Albuquerque Police Officers face Murder Charges

Albuquerque Police Officers face Murder Charges

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In a rare decision when there is an ‘officer involved’ shooting, two Albuquerque police officers will face murder charges for killing a homeless man last March.

James Boyd was camping illegally in the foothills above the city. The 38-year-old man was shot and killed by two officers; Keith Sandy, and Dominique Perez. Sandy retired at the end of 2014 with the rank of Detective.

Several heavily armed officers confronted Boyd who was known to have a history of mental illness. He held knives in his hands when one officer threw a ‘flash-bang’ grenade at his feet. Shots were subsequently fired; they included live rounds, stun guns, and bean bags. Boyd received additional wounds as he laid on the ground. The entire event was captured by a helmet cam.

Protests erupted in the city after news services revealed the man’s death. Just weeks later a 19-year-old woman was shot to death by Albuquerque Police.

Investigation by the federal government resulted in a report stating that Albuquerque law enforcement officers displayed a policy of excessive force, and violated the fourth amendment rights of victims.

Over a four year period Albuquerque Police shot dozens of individuals, killing 25 of them. Internal investigations reported that all the previous shootings were justified.

Protests occurred throughout the United States in 2014 after 18-year-old Michael Brown was shot and killed by a Ferguson, Missouri police officer, and again when Eric Garner was strangled to death on the streets of New York City by a member of the NYPD. In both cases a Grand Jury failed to file charges against the officers.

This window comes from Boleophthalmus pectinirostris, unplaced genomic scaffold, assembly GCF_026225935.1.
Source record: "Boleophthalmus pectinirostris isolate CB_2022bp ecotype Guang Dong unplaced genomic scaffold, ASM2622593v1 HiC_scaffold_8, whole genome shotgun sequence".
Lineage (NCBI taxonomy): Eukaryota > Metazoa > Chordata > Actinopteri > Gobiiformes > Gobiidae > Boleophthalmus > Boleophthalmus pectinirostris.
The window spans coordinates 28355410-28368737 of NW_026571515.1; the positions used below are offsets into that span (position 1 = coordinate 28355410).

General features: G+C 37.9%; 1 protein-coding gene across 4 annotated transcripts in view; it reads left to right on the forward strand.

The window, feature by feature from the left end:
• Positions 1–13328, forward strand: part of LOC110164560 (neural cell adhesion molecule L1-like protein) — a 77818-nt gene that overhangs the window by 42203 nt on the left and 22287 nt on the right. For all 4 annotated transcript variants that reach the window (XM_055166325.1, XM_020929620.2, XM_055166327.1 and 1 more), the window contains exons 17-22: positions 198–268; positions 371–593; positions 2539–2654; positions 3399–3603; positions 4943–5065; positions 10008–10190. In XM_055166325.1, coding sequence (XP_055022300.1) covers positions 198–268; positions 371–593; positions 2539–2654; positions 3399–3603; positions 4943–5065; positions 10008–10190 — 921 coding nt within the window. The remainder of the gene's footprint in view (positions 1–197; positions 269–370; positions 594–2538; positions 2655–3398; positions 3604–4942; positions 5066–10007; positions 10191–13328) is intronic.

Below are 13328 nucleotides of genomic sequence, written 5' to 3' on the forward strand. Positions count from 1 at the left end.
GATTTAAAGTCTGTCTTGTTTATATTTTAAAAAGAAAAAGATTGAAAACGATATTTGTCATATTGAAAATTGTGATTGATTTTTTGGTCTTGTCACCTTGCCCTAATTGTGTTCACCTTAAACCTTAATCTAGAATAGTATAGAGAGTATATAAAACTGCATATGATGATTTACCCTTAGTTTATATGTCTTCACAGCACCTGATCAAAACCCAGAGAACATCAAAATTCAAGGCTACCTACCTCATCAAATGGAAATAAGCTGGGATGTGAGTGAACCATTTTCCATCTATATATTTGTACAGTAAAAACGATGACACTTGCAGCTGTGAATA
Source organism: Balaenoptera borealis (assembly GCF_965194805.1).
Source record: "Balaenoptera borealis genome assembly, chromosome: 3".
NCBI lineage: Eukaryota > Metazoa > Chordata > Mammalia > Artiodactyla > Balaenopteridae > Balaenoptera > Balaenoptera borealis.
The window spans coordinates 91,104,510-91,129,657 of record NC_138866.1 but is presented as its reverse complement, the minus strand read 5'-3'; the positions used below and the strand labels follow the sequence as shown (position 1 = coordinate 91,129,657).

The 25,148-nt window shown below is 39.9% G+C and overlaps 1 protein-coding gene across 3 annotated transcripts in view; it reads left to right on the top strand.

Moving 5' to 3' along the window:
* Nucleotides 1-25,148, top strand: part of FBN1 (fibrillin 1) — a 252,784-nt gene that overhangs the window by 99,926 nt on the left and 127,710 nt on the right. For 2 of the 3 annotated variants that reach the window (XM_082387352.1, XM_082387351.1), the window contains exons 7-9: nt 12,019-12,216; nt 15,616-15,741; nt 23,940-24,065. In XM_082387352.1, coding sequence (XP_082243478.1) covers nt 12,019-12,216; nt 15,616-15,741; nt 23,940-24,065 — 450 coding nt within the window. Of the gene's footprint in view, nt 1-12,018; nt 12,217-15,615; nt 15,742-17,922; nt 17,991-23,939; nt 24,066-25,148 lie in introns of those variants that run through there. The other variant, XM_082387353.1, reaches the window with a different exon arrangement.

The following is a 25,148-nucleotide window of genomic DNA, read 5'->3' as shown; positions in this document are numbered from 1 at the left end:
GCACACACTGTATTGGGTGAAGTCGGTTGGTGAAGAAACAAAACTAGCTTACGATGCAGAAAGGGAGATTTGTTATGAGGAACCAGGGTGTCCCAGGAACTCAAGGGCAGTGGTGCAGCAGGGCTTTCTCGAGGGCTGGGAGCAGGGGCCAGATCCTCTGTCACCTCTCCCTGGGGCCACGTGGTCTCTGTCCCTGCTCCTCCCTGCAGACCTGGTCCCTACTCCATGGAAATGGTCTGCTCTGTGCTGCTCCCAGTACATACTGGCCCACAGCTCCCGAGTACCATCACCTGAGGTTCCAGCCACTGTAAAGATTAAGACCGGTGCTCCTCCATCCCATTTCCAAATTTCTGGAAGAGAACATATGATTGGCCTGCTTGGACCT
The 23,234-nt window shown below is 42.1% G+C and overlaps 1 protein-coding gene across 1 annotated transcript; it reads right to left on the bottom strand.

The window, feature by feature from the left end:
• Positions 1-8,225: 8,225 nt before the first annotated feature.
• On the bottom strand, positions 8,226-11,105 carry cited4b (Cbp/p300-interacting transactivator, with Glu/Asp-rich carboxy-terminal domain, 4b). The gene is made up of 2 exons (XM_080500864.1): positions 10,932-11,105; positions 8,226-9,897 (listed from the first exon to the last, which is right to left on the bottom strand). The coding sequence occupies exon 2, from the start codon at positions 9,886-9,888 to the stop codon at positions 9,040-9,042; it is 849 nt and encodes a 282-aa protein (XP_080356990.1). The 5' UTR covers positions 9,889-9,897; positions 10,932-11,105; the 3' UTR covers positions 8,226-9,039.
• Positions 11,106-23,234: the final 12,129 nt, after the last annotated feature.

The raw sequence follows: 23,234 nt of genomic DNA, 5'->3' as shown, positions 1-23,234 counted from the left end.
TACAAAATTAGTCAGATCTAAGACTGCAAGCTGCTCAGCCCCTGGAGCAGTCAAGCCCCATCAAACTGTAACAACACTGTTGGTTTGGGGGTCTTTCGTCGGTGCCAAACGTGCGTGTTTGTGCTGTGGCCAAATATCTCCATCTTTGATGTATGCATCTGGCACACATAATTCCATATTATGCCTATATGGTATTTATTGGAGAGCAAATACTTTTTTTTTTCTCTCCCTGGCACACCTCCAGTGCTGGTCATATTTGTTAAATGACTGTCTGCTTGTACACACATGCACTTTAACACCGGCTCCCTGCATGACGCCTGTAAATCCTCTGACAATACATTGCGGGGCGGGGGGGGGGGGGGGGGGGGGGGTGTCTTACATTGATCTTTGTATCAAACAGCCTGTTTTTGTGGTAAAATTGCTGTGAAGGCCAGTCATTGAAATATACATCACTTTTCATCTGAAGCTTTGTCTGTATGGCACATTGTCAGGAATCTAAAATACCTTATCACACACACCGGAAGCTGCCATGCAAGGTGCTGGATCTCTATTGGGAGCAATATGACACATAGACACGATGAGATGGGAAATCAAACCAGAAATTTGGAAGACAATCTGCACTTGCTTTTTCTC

In Albuquerque District Attorney Kari Brandenburg made the decision to prosecute the two officers without bringing the case before a Grand Jury. This is the first time she has prosecuted a member of the police force for a shooting.

The process will now place the issue before county prosecutors who will decide to place the case before a Grand Jury, or file a ‘criminal information’ charge of their own.

An attorney speaking for former officer Sandy made a statement to the press claiming that he was only doing his job, and most likely saved the lives of other officers. Perez’ attorney said that when all the facts were revealed, and the film from the helmet cam was carefully scrutinized, his client would be vindicated.

Law Enforcement agencies across the nation have been verbally attacked for acts of unwarranted violence and unlawful death. Instead of a relationship of trust, many communities, primarily in areas heavily populated by minorities, fear the men and women who are entrusted to protect them. The increase in military style clothing, vehicles, and weaponry have increased the level of fear.

If the City of Albuquerque follows through with the prosecution of these two officers it will be a unique event. It is extremely rare for a Grand Jury to make a decision to prosecute a member of law enforcement acting with deadly force while they were performing their duties.

An unacceptable pattern has developed among far too many law enforcement agencies. They are issued weapons to protect citizens and themselves; lethal force should only be used if no other option is available to them. It appears that many of those whose purpose is to protect the public have received insufficient training.

By James Turnage

Op-Ed

Sources:

BBC

ABC

NPR

Photo courtesy of mnchilemom

Flickr License

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James Turnage is currently a writer and editor for The Public Slate, a subsidiary of the Guardian Liberty Voice. He is also a novelist who is in the process of publishing his fourth effort. His responsibilities include Editing, reporting , managing.

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